EXCLUSIVE: Simon Doull previews Champions League t20

World Cricket Badger caught up with ESPN-STAR Sports commentator Simon Doull, the former New Zealand fast bowler, to preview the forthcoming Karbonn Smart Champions League t20 competition, which starts with the qualifiers tomorrow. Doull believes the Mumbai Indians are favourites for the title and that 19-year-old Otago Volts’ fast bowler Jacob Duffy is a star in the making.

Cricket Badger: How do you see the Champions League t20 unfolding?

Simon Doull: “It’s always tough for the teams not from India. The pitches, the crowds, different timezones, they will all play a part. I guess those sides are going to have rely on the spinners doing a great job for them.

“It’s also difficult for sides who miss out on players who go and play for the Indian Premier League sides instead. Somebody like a Trinidad and Tobago would be as strong as any of the sides in the competition if they were allowed their full quota of players available. They will be depleted quite heavily.”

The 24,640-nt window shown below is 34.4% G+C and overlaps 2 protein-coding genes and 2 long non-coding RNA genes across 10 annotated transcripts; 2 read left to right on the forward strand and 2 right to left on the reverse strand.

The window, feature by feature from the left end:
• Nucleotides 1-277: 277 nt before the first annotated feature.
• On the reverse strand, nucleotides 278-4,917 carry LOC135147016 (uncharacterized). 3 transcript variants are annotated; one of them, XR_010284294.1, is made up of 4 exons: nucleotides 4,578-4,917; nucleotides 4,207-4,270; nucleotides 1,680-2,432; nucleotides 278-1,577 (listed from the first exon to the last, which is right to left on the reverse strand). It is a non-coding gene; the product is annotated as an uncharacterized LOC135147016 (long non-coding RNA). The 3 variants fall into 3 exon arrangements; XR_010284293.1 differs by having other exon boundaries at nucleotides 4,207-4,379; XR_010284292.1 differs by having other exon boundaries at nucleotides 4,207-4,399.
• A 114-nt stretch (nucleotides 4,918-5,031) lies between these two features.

CB: Despite this, the IPL sides have far from dominated this competition. Perhaps a reason for that being that other domestic teams play together for a lot longer than the IPL sides?

Simon Doull

Simon Doull (Photo credit: Wikipedia)

SD: “We’ve had two of these competitions in South Africa, which certainly helps the non-IPL sides a little more. That was certainly the case last year.

“I just think the IPL sides have worked things out a little bit more in the last two or three years. I think the IPL we’ve just seen this year was the best one of the six that have gone so far. Sides, especially the top ones, are just starting to get their combinations a lot more spot on from game to game. That’s why I think this year will be a lot tougher for the international sides coming over.